State Education Commissioner Richard Mills yesterday unveiled a plan that would as much as triple the amount of English instruction required for children with limited ability to read and speak English.
Coming after California residents voted overwhelmingly to eliminate bilingual education, the New York proposal is designed to help students pass tougher English Regents exams.
“There is a much tougher test in front of them now so we really have to exert ourselves to make sure they are prepared,” Mills said. “The current regulations that mandate 180 minutes of English instruction a week are just not enough.”
Currently, students who are found to have a limited proficiency in English must receive 180 minutes per week in speaking, reading and writing in English – which equals roughly four to five class periods per week.
Mills’ plan – which would also apply to children taking English as a Second Language classes – would mandate doubling, and in some cases, tripling that. Newly arriving non-native English speakers would receive three periods of English a day. Others – including children in ESL programs – would receive two periods daily.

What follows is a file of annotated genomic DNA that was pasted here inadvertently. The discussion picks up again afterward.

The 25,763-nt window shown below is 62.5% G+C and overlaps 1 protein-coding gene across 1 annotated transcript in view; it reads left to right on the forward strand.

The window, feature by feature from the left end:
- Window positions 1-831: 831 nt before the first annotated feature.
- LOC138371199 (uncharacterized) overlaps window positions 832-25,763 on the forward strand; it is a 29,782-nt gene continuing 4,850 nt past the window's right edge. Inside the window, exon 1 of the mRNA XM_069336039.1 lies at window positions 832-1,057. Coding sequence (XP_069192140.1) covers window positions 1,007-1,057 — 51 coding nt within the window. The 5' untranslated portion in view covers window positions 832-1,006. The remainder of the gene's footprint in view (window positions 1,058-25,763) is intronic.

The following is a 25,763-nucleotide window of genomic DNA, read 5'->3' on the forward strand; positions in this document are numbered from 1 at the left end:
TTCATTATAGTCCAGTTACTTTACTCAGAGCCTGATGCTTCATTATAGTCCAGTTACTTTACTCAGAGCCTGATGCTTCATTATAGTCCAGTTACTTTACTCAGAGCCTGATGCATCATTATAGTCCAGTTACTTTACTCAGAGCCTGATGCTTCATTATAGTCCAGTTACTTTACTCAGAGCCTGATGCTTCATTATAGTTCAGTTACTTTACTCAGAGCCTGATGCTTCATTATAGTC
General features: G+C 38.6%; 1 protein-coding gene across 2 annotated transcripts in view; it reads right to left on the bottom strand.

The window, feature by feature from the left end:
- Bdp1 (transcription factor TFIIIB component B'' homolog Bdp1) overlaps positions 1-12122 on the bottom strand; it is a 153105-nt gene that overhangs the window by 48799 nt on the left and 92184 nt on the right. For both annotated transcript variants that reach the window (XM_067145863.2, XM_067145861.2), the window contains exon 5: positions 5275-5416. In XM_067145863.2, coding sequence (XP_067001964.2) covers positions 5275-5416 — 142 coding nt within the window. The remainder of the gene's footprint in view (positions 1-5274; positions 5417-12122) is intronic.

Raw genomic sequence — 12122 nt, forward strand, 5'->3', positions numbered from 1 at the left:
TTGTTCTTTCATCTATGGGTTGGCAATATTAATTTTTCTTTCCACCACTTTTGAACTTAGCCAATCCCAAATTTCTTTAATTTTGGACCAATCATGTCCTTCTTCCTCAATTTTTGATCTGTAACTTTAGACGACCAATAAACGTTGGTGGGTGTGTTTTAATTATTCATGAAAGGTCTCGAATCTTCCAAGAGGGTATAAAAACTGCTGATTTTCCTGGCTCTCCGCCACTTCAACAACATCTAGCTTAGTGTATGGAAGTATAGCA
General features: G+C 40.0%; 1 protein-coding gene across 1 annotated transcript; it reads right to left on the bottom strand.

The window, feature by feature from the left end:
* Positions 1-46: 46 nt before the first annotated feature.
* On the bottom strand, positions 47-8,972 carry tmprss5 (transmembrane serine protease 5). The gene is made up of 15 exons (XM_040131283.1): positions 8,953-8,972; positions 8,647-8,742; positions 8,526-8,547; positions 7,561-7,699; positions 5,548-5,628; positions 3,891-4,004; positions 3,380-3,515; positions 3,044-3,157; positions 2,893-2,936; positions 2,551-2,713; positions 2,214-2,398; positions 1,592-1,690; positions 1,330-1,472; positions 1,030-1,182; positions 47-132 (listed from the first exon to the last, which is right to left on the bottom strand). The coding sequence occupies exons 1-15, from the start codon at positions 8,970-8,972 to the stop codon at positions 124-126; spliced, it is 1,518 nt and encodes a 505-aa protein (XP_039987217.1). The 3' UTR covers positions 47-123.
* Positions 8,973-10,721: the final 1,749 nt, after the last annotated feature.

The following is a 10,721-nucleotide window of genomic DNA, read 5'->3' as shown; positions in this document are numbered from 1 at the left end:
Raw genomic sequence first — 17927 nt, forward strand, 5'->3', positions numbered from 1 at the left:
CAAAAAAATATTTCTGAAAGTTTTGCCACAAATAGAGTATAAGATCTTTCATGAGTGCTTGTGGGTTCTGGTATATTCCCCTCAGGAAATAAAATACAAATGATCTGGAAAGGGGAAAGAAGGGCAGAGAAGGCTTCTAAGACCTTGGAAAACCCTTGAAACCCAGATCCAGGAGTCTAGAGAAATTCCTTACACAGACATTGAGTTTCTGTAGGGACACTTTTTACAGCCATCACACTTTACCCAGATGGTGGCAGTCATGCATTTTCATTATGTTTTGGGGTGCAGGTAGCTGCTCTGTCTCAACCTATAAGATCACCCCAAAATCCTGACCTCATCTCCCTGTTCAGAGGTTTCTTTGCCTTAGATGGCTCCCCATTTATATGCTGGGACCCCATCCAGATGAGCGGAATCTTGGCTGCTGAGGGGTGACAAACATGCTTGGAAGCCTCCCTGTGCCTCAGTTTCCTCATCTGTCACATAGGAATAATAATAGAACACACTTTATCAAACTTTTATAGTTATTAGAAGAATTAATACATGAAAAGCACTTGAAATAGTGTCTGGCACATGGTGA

Mills said the increased English classes would not crowd out other required subjects because high schools typically offer time for 32 courses during the four years of high school, even though a student may earn a Regents diploma by completing only 22 courses. The additional English instruction would take place during time students otherwise would use for electives.
The Regents – who must approve the plan for it to be implemented – are scheduled to discuss the proposal tomorrow in Albany.
All students entering 11th grade this fall must pass the English Regents exam to graduate high school under the state plan being gradually implemented to stiffen academic standards. But some advocates worry that making the test too difficult will put high school diplomas out of reach for those whose native language is not English.
The New York proposal comes just over a month after a high-profile ballot initiative in California was passed to essentially replace that state’s bilingual education with a one-year English immersion program. Supporters of Proposition 227, which passed 69 percent to 31 percent, say bilingual education has failed, resulting in non-English speaking-students – most of whom speak Spanish as their primary language – falling behind.
Although Mills’ proposal drew criticism from at least one Hispanic organization, Mills called his proposal a “strong defense” of bilingual education.